Football NSW: Last Touches of Professionalism

So we thought we might come back and make this a trilogy.

Last two posts on this can be found here and here. For context they’re all about a year apart. This article will cover the changes that have been announced in the last few weeks in a little more depth/thought.

New Streaming Deal
FNSW has been streaming games for a couple of years now. They started with select games before moving onto 2 games a week last year. This new streaming deal however is monumental and it’s a decision we cannot praise them enough for.

The deal mirrors the current ones recently being penned in Queensland and Victoria and as a result a record number of games will be streamed this season. The exciting part is that not only will it include the men, but the women will also be showcased weekly.

For a semi-professional competition, we’re very impressed with the scope of the deal and the professionalism included such as all NPL 1 mens games having commentary and running graphics such as shots on target and fouls throughout the game.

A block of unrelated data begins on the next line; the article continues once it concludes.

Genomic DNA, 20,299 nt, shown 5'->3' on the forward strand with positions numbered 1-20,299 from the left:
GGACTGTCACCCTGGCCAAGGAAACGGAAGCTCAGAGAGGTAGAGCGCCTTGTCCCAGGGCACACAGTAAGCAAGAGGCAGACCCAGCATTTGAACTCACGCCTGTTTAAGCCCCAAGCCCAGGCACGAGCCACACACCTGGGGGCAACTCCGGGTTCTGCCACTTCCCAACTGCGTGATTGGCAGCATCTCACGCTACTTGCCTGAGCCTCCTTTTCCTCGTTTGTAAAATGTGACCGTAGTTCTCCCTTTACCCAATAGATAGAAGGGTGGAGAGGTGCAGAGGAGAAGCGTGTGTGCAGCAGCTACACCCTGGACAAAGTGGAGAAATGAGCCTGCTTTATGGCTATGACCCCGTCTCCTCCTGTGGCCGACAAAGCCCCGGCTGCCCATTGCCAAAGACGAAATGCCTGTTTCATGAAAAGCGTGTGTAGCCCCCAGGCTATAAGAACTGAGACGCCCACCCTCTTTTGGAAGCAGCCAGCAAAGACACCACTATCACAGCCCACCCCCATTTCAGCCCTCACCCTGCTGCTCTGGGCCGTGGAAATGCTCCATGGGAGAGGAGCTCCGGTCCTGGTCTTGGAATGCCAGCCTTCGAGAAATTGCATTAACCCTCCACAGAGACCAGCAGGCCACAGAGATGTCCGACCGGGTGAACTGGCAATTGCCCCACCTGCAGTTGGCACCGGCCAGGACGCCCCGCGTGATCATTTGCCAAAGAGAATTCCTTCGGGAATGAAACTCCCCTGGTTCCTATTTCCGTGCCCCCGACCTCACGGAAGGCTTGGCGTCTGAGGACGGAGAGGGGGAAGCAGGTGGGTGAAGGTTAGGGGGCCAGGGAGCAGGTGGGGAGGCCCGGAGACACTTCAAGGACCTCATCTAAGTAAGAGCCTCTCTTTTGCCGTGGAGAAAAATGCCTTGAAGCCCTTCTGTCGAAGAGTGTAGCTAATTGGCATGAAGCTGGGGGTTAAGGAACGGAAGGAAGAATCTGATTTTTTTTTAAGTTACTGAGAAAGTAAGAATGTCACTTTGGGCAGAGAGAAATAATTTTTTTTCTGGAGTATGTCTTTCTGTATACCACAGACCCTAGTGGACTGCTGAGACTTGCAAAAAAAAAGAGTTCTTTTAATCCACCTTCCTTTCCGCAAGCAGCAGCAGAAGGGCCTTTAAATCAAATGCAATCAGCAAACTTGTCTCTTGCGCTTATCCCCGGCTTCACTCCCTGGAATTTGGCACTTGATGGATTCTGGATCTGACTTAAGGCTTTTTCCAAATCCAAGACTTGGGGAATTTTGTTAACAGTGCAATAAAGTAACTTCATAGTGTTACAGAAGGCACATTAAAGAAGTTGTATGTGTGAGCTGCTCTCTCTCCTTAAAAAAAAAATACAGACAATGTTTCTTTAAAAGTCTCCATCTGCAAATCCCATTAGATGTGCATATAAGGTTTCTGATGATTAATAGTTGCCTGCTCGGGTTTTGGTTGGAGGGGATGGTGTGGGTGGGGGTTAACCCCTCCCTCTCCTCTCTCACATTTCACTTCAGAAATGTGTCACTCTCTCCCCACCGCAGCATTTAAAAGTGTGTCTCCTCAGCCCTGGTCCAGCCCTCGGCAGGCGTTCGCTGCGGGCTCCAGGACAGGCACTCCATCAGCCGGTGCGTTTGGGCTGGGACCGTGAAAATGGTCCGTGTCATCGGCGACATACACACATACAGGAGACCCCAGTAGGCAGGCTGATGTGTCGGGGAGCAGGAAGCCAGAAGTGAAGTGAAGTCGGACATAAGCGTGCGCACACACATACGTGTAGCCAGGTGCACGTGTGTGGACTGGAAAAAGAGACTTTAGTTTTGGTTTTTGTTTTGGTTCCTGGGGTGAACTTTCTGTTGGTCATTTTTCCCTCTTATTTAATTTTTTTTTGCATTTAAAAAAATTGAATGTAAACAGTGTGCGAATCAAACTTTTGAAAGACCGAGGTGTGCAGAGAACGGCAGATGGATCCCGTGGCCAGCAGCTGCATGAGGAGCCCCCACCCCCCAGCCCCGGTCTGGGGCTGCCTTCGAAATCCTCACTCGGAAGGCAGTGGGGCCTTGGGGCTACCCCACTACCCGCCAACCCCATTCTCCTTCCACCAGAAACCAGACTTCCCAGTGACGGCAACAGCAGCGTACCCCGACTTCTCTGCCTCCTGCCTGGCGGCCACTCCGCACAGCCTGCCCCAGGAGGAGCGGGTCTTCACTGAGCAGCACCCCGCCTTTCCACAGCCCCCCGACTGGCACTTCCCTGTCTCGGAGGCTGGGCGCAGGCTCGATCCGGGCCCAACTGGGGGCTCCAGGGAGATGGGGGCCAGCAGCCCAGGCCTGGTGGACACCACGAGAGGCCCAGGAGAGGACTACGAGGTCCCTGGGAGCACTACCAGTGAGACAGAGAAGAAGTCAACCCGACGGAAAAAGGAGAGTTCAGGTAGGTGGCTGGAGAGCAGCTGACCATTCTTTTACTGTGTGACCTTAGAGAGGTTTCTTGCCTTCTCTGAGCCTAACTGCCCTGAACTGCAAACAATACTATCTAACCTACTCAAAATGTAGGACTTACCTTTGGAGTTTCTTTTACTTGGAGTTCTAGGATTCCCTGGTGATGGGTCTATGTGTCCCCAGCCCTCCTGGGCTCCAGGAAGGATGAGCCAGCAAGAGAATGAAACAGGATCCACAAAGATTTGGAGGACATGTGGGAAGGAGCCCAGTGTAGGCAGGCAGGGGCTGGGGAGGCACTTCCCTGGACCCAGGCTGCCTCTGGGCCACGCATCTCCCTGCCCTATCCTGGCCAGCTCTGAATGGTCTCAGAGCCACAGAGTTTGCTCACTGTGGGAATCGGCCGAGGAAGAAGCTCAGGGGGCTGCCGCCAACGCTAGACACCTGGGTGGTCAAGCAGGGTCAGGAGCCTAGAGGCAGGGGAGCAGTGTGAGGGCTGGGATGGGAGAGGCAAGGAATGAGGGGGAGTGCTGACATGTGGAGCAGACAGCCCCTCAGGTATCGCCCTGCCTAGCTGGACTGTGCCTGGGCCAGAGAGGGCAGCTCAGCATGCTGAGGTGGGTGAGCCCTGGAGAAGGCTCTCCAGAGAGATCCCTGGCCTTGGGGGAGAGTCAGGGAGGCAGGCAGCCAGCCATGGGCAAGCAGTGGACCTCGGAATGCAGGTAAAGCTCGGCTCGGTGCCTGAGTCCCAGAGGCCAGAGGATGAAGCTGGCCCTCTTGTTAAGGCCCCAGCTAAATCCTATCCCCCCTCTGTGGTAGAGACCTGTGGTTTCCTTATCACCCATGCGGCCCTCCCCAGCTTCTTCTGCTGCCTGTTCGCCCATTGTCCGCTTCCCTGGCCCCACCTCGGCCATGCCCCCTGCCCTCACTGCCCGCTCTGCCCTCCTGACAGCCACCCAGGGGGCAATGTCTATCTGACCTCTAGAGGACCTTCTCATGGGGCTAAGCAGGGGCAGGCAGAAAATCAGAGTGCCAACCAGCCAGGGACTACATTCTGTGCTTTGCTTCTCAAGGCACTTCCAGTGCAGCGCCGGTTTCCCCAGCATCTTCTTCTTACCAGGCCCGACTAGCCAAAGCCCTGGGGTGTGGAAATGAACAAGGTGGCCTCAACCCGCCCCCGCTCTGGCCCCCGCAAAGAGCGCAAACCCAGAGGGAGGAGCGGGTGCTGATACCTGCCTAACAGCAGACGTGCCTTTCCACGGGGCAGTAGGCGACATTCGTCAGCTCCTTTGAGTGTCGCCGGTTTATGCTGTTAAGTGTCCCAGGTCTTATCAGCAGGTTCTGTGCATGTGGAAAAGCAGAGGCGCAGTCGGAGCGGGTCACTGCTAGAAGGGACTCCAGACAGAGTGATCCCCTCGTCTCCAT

This deal also ensures that clubs will be getting maximum benefits, including quick access to professionally recorded game film instead of a club volunteer official in a bib recording with a handy cam and tripod, and being able to share that footage with thousands of people at a time.

We’ll surely be catching a few streams this season when we can’t make it out to the grounds.

Seniors Re-Structure
Whilst we certainly sympathize with the 3 or 4 clubs who will inevitably have to go back to their local comps, merge or fold altogether we kind of agree that some clubs (not naming names) were just existing and not pulling their weight, so a reduction in teams would strengthen the competition overall.